Female Empowerment and Male Backlash
43 Pages Posted: 2 Jul 2018
Date Written: May 7, 2018
Do policies and institutions that promote women’s economic empowerment have a long-term impact on intimate partner violence? We address this question by exploiting a natural experiment of history in Cameroon. From the end of WWI until 1961, the western territories of today’s Cameroon were arbitrarily divided between France and the United Kingdom, whose colonial regimes opened up divergent economic opportunities for women in an otherwise culturally and geographically homogeneous setting. Women in British territories benefited from a universal education system and gained opportunities for paid employment. The French colonial practice in these domains centered around educating a small administrative elite and investing in the male employment-dominated infrastructure sector. Using a geographical regression discontinuity design, we show that women in former British territories are 30% more likely to be victims of domestic violence than those in former French territories. Among a broad set of possible channels of persistence, only one turns out statistically significant and quantitatively important: women in former British territories are 30% more likely to be in paid employment than their counterparts in former French areas. These results are incompatible with household bargaining models that incorporate domestic violence but they are accommodated by theories of male backlash.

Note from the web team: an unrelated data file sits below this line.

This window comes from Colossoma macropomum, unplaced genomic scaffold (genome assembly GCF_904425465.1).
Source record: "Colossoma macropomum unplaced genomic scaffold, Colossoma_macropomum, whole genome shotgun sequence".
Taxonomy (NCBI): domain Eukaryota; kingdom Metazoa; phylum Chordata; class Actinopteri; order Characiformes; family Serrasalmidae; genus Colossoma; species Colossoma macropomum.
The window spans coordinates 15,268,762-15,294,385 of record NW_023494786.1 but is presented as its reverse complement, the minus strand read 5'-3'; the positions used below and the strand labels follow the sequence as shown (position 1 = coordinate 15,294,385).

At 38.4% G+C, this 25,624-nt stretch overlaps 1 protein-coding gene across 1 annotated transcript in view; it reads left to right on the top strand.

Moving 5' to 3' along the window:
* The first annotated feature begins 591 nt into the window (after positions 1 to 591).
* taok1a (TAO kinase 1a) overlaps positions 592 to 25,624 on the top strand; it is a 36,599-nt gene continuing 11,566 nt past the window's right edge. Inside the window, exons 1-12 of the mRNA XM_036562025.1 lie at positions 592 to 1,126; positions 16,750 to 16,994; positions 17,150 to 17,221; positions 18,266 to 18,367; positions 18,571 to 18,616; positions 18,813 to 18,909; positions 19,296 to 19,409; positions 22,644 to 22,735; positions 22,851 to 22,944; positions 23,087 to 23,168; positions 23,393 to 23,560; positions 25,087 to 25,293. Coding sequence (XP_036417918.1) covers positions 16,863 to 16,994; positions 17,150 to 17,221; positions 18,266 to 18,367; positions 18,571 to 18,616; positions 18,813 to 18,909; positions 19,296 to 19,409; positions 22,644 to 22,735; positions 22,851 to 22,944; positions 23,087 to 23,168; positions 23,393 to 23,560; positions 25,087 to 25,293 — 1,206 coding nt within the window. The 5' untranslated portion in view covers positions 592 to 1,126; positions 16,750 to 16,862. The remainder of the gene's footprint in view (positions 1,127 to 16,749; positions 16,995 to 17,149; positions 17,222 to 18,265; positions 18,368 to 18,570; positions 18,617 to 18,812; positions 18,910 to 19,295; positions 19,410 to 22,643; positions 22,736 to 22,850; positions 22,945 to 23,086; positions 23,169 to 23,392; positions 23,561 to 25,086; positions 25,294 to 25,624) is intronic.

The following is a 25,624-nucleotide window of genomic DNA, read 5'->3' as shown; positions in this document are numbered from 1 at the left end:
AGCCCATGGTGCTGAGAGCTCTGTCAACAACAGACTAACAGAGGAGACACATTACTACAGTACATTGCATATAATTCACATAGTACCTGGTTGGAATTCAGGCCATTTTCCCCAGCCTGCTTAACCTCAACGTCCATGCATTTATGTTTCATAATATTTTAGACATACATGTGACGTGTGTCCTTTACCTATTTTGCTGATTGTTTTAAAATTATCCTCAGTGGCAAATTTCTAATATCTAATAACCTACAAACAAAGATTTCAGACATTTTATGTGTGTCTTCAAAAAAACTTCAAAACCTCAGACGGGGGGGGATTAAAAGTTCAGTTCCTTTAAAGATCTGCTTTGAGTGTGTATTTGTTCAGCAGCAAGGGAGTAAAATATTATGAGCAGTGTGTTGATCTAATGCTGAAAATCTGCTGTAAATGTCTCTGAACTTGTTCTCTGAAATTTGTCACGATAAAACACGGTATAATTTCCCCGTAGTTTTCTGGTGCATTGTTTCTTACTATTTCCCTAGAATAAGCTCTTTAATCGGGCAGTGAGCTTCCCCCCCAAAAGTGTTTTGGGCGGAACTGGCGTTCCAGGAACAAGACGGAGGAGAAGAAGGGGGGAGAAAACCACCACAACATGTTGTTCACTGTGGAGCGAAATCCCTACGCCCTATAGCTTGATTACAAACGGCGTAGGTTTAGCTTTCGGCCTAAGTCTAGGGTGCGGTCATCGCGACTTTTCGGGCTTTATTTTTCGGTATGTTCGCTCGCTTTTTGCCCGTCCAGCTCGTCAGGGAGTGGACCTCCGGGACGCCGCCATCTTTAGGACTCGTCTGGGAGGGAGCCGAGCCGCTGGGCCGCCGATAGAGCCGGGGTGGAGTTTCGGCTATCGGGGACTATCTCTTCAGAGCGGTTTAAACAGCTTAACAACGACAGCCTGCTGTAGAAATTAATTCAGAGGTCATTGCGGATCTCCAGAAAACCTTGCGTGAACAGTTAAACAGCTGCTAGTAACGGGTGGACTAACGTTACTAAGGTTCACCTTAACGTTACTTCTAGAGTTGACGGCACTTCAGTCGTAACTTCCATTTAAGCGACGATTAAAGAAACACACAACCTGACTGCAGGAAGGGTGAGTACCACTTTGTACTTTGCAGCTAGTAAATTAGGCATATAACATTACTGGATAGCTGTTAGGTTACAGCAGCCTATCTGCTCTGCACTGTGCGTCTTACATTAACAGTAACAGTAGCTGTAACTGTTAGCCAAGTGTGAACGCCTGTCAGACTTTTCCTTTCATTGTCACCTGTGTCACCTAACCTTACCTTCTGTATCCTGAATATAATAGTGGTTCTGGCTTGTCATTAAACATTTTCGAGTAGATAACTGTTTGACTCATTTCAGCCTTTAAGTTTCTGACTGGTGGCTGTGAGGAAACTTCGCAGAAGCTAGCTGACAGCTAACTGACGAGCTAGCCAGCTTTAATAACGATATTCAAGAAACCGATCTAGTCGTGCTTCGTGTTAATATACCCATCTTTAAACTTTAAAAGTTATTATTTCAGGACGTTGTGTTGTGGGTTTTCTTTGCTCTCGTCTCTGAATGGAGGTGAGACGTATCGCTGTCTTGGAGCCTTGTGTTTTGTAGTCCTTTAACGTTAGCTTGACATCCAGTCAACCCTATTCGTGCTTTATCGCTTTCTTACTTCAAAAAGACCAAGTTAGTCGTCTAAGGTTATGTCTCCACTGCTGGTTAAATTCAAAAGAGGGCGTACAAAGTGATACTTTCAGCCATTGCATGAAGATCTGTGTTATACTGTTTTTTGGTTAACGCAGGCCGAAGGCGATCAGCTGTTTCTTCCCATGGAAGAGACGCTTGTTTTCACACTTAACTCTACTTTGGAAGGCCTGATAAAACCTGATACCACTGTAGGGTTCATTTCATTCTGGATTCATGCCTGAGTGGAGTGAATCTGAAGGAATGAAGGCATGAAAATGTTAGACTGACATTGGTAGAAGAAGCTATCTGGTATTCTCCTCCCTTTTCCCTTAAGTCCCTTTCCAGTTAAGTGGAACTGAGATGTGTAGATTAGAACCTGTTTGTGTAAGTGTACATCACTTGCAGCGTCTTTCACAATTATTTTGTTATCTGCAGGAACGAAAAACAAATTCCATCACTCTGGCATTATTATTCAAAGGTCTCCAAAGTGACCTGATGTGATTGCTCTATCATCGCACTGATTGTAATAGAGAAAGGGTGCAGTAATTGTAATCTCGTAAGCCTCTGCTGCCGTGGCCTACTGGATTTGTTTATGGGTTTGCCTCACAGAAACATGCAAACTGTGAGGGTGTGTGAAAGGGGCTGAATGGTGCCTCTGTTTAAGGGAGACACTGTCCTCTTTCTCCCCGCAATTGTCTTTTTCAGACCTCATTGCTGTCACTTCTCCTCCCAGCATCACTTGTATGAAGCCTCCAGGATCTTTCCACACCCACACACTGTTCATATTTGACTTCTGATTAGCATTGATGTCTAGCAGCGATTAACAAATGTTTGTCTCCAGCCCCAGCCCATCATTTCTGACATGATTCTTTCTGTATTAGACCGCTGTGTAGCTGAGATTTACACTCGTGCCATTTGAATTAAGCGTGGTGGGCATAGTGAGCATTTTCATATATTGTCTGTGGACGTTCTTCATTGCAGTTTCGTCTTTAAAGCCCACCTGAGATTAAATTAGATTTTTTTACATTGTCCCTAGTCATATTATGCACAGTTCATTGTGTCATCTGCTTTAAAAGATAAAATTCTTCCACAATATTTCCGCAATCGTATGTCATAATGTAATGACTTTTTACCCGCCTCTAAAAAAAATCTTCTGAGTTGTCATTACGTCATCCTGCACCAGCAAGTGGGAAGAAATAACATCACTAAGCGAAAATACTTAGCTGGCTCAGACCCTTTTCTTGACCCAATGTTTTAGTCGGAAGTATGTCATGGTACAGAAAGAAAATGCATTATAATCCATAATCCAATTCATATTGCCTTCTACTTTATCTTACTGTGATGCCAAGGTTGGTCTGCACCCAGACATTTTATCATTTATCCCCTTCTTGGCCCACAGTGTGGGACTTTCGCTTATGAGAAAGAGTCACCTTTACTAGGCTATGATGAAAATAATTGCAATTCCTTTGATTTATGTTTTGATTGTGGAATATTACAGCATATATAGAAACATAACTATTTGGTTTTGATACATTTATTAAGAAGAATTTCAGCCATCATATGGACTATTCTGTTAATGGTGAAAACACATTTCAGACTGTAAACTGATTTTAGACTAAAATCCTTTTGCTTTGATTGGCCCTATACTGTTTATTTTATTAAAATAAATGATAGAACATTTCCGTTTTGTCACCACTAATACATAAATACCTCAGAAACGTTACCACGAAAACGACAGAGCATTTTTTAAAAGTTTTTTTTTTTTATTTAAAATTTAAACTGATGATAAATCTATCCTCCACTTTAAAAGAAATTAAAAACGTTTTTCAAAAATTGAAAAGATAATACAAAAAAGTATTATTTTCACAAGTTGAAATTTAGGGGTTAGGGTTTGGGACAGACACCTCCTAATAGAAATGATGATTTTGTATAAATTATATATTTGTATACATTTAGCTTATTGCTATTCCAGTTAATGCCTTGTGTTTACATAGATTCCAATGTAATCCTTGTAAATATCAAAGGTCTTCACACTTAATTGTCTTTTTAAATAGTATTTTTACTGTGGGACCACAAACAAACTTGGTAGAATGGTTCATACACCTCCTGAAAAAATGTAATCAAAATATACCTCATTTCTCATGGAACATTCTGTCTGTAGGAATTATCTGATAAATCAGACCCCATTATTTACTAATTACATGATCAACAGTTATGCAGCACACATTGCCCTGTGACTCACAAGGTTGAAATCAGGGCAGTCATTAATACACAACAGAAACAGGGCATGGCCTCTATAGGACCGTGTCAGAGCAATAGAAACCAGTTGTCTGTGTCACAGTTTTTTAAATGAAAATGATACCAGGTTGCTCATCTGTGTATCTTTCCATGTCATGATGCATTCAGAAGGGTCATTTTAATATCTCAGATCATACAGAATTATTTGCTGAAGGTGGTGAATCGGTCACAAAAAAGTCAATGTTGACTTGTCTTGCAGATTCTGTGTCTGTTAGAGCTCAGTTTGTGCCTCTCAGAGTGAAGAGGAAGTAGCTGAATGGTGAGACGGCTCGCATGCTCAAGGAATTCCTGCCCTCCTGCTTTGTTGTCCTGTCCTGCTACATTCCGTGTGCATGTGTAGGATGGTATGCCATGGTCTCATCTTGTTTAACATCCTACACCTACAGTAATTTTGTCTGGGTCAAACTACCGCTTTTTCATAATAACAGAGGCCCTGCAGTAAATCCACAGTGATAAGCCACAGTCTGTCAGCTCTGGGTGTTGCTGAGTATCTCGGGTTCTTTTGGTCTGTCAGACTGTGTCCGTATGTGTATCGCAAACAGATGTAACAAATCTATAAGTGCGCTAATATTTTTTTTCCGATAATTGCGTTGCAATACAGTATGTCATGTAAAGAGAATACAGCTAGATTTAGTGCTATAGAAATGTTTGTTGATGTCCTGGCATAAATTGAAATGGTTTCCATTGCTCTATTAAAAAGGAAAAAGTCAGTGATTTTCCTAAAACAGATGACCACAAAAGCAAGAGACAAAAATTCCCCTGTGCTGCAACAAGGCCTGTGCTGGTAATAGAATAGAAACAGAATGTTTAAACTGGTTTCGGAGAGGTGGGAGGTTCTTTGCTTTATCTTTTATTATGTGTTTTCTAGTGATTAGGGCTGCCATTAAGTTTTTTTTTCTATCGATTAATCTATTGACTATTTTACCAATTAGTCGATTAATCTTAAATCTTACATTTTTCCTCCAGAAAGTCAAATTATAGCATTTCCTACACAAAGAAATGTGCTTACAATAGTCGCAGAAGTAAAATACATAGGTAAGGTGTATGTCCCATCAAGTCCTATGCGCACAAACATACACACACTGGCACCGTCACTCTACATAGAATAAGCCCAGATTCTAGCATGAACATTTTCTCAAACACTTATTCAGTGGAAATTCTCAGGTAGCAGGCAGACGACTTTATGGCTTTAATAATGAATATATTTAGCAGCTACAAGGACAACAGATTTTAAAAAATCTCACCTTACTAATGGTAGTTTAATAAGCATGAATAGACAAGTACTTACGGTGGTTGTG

Keywords: colonization, female economic empowerment, intimate partner violence
JEL Classification: J120, J160, N370, Z130
Suggested Citation: Suggested Citation